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Thomas Barow - new professor 2023

Professor Thomas Barrow.

Thomas Barow is professor of education focusing on special education. His research looks at special education and education for persons with disabilities from both a historic and contemporary perspective.
“Developments throughout history shows tendencies towards inclusion as well as exclusion, both conflicting and parallel processes,” he says.

  • 1969 Born in Hagen in Westphalia, Germany
  • 2007 Obtained his PhD at Humboldt University of Berlin in special education with his thesis Die “Schwachsinnigenfürsorge“ in Schweden 1916–1945 unter besonderer Berücksichtigung pädagogischer Entwicklungen (The care of the feeble-minded in Sweden 1916–1945 with special regard to educational developments)
  • 2019 Docent in Education at University of Gothenburg
  • 2022 Professor of Education at Örebro University

Learn more about Thomas Barow

Thomas Barow has a long experience from school and higher education from Sweden and Germany. In his doctoral thesis, he studied the care of “the feeble-minded” in Sweden between the wars and during the Second World War. He also examined which significance work and occupation were ascribed within training for persons with intellectual disabilities.

“In order to understand where we are at now and in order to predict future developments, research on special education history can be highly beneficial.”

Different views on special education

In recent years, Thomas Barow has mainly researched different views of special education in an international and comparative perspective, mainly based on the situation in Sweden and Germany. Together with his colleague Daniel Östlund, Kristianstad University, he has shown that there is awareness among teachers of the significance of the environment for learning and development. It is also true, however, that concrete support measures in practice often have a much narrower perspective.

Special education measures are often geared towards individuals, and providing stimuli at a group or organisational level is often underrated. Introducing the environment as a support factor has great potential. In addition, the pupils’ own perspective should play a bigger part, according to Thomas Barow. In a study conducted in the German state of North Rhine-Westphalia, Thomas Barow and Daniel Östlund examined the guiding principles used by case officers and decision makers in special education needs assessments and the categorisation of special education support. For this they received a research award from the German foundation Dietrich-Eggert-Stiftung für schulische Inklusion.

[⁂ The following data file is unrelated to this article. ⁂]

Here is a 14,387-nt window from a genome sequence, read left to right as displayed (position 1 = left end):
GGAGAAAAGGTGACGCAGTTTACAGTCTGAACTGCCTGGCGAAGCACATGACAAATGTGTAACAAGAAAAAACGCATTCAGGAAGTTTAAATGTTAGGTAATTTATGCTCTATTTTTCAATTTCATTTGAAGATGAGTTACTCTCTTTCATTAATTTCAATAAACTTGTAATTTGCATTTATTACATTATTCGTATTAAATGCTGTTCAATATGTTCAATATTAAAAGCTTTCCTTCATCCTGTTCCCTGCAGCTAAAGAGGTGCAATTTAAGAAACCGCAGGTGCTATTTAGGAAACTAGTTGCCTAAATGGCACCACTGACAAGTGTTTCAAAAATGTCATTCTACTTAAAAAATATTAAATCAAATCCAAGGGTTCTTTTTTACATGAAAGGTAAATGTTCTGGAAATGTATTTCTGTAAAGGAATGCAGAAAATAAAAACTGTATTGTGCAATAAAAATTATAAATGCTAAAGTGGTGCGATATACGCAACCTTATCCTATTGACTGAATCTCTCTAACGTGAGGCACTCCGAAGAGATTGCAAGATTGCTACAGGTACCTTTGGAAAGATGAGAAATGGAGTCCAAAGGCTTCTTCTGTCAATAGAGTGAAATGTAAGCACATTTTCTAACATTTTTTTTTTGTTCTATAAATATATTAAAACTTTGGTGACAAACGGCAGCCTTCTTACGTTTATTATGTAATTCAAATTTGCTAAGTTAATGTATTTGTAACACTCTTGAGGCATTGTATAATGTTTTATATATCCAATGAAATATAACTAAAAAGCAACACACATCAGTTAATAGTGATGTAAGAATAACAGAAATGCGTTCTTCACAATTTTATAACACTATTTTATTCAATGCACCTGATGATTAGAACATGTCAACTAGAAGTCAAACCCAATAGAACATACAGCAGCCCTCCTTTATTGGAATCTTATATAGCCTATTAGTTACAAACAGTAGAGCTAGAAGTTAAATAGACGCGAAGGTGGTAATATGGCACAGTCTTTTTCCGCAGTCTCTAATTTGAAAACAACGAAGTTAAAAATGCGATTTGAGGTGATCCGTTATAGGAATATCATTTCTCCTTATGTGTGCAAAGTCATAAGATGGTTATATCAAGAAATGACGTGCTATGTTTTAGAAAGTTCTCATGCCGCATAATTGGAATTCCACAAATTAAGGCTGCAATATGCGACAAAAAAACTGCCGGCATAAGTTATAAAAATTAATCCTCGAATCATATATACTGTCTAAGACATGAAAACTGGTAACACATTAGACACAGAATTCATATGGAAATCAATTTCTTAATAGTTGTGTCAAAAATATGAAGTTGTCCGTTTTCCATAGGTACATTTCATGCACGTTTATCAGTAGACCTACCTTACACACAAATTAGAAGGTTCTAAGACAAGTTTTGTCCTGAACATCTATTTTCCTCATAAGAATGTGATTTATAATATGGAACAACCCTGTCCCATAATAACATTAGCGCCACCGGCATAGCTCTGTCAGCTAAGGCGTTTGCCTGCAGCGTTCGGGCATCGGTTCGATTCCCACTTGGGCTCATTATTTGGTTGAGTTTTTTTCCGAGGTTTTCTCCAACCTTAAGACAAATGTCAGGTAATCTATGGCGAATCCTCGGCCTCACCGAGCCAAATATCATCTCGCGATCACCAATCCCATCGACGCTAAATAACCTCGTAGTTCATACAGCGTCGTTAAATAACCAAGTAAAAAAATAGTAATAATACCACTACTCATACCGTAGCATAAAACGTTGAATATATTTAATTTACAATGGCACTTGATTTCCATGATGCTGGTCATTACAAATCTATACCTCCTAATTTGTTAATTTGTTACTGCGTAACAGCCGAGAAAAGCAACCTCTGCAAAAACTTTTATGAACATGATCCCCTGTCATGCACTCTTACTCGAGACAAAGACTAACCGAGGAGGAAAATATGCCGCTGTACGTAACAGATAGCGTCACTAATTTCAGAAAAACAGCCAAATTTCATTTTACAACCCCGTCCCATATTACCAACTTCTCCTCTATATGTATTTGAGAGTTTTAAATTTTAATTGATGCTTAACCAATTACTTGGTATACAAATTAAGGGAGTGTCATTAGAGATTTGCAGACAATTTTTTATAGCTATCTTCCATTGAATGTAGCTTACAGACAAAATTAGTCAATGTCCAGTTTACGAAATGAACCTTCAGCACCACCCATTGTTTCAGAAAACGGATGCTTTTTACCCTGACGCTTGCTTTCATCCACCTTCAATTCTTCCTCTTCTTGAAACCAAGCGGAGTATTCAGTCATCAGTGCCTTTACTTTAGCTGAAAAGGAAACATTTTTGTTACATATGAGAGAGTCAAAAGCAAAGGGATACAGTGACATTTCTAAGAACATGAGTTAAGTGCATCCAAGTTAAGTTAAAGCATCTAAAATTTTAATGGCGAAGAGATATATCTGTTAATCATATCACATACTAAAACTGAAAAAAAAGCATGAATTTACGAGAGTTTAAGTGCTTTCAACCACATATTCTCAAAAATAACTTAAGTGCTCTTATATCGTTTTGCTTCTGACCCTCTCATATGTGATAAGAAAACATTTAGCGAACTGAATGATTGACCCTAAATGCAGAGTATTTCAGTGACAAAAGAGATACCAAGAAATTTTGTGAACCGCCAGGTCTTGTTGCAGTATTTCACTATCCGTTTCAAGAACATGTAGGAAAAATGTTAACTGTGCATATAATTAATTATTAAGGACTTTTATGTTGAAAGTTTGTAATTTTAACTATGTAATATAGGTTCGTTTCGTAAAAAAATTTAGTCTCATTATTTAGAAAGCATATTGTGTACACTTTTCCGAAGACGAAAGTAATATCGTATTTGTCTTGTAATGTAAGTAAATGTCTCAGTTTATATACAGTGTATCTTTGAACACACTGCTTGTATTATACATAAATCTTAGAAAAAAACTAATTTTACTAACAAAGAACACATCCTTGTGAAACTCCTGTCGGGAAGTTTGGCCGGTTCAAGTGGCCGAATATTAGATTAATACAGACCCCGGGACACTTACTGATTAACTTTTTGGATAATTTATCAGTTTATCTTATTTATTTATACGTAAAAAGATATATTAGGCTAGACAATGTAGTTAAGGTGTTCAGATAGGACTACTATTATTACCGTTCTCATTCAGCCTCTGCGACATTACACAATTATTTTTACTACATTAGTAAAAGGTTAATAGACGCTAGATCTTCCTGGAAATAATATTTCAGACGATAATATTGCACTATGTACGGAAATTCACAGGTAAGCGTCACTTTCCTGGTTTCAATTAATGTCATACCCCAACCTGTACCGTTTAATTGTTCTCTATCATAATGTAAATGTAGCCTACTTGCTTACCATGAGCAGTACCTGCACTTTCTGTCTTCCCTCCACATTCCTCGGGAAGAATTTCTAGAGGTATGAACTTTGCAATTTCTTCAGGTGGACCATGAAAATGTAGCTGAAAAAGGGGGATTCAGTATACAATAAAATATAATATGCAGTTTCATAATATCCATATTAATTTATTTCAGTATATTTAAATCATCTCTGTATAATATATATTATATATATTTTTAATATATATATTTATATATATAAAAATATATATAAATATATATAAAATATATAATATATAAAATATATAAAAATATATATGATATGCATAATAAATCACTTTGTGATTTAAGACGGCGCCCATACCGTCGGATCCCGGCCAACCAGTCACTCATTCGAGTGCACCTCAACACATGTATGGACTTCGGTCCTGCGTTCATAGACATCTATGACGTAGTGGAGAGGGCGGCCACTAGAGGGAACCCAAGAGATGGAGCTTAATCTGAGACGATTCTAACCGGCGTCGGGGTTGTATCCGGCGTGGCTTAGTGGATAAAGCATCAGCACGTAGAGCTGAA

“It is of course very rewarding when academic work is recognised in this way. In a longer-term perspective, we are hoping for a new development also within everyday school activities,” he says.

Extensive experience from schools

Thomas Barow is more than familiar with the education setting. Before moving to Sweden in 2008, he was a special education teacher working in schools and special schools for over 10 years in Germany.

“In that time, I had gained extensive experience from schools and the education sector. That knowledge has enabled me to connect theory and practice on the teacher education programme. And that link is something that students often call for – and rightly so!”

Practice-based research is central in Thomas Barow’s current research – a project on collaboration in compulsory school for pupils with learning disabilities. This kind of practice-based research is intended to contribute to the development of different modes of collaboration between teachers and other professionals within schools for pupils with considerable disabilities.

“Regardless of all efforts that are being made to bring about inclusion we can’t overlook the fact that there is a large number of pupils who receive their instruction in adapted education settings. Those very pupils are particularly vulnerable and require the best teaching methods – and this is where research can make a difference,” says Thomas Barow.

Experience from multiple universities

Important milestones in Thomas Barow’s academic career are senior lecturer positions at the universities of Borås, Halmstad and Gothenburg, but also positions as acting professor at the universities of Siegen, Erfurt and Cologne. Central to his professional career is the desire to understand research and education as one entity, springing from the Humboldt Bildung ideal – that studies can contribute to personal development and growth.

“My German origin and in particular my doctoral studies at Humboldt University of Berlin have definitely left their mark. Research and education are two sides of the same coin, and academic freedom is crucial to the development of the university.”